Posted by: Anonymous Coward
on August 12, 2004 12:08 AM
1) Even if 10% of hosts used port knocking, you would need to attack all hosts on the internet, have a 100% effective method of identifying a host using port-knocking, and a 100% effective method of defeating port-knocking, to have a 10% effectiveness on average of "compromising" an arbitrary machine.
2) Even then this "compromise" accomplishes very little. Using your example, i.e assuming that you knew beforehand what service port-knocking controlled (SSH), and you knew which port would be opened for the service (port 22), you now still need to attack SSH.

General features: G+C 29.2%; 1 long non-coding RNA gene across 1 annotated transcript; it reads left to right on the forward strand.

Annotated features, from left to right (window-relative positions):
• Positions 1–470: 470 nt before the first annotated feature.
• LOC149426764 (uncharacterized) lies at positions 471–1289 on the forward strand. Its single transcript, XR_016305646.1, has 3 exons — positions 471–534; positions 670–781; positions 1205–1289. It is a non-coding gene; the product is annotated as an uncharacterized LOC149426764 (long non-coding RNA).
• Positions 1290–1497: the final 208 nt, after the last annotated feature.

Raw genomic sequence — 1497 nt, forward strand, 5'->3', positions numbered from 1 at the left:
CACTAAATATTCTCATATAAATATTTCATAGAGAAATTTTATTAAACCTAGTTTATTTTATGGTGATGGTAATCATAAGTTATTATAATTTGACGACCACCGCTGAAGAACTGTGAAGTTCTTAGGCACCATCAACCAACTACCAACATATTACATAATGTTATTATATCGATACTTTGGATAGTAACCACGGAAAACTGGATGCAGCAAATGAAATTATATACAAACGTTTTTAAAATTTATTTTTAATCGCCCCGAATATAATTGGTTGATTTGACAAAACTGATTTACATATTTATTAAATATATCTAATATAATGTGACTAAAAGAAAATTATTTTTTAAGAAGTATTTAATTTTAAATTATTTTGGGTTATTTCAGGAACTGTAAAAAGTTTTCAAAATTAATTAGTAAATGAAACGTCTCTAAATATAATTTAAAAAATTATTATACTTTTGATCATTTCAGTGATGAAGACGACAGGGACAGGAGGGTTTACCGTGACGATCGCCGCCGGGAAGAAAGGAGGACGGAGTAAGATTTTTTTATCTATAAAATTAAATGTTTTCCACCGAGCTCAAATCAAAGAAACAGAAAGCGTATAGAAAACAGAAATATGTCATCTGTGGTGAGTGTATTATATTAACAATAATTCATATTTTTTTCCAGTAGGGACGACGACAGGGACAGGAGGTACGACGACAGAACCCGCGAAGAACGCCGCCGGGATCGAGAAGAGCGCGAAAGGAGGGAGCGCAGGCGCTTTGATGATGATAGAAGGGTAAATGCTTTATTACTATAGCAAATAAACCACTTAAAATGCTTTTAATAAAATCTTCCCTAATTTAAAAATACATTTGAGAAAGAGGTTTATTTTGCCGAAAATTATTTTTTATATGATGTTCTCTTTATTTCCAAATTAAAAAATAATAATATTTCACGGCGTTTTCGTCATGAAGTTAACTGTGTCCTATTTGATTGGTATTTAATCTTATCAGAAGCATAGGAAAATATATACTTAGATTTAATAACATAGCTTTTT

As an aside, the assumption that the port-knock sequences have a one to one match to ports is invalid. How about squences that encode which port and which service ?
This article as various other weak points, but a note on "security through obscurity".
Obscurity is not bad, security only through obscurity is undesirable, because it is not provably secure. Analogy - Best: Locked door that is hidden. Worser: Locked door that is not hidden. Worser still: Unlocked door that is hidden. Worser still: Unlocked door that is not hidden.